Director Joe Wright’s attempt to reinvigorate Peter Pan flourishes at points, but ultimately flops. Peter (Levi Miller) is inappropriately given a south London accent that drops every ‘T’, when J.M. Barrie surely intended him to have a perfectly posh persona. The film inexplicably leads you to empathise with villain Blackbeard (Hugh Jackman), yet at other times mandates that you feel the complete opposite. He promises to reward children with ‘confectionary’, but moments later forces them to walk the plank.
Peter’s roommates, having been usurped from Lambert Boys’ Home by pirates on a giant floating ship, arrive in a pixie dust mine in Neverland. As the ship enters the children are afforded a pirate rendition of ‘Smells Like Teen Spirit’, a song that is hard to tie into film’s wartime setting, though perhaps Wright inadvisably intended this as some kind of magical nirvana. ‘Is this Canada!?’, Peter questioned.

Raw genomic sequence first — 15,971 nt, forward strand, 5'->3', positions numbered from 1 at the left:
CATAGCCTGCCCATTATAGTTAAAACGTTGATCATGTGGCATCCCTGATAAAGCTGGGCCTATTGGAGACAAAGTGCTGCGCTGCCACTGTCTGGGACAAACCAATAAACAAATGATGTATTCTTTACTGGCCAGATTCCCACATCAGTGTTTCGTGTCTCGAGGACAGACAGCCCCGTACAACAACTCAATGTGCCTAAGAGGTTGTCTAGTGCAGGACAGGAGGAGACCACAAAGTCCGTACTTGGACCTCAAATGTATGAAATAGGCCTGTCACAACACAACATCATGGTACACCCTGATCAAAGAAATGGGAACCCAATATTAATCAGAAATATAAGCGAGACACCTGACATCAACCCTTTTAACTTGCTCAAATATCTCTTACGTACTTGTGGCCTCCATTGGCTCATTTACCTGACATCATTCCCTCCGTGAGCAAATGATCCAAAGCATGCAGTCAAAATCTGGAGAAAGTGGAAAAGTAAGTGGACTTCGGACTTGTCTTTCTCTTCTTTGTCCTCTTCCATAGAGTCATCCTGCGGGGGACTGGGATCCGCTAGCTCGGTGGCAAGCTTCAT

"the children are given a rendition of ‘Smells Like Teen Spirit’, which is hard to tie into film’s wartime setting"
The film is saved by several creative forces. John Powell’s soundtrack, stunning visual effects, Garrett Hedlund’s American rough-guy portrayal of James Hook and the breath-taking costumes of the natives, especially Princess Tiger Lily (Rooney Mara), counterbalance the film’s abrasiveness. Peter’s self-determination grows throughout the film, until at just the right moment, he is able to fly and rescue himself, Hook and Tiger Lily, not to mention the Fairy Kingdom. His journey to find his mother (Amanda Seyfried) is an emotional one, yet ends with a cringey scene where a tearful Peter proclaims that he ‘thinks about [his mother] every day’, to a look of maternal shock: ‘Really!?’.
We didn’t really need a prequel to Peter Pan, but even if we did then Wright’s attempt at creating one is farfetched and unrelatable. A surprisingly dramatic soundtrack and visual effects make-up for a film otherwise devoid of that magical touch.
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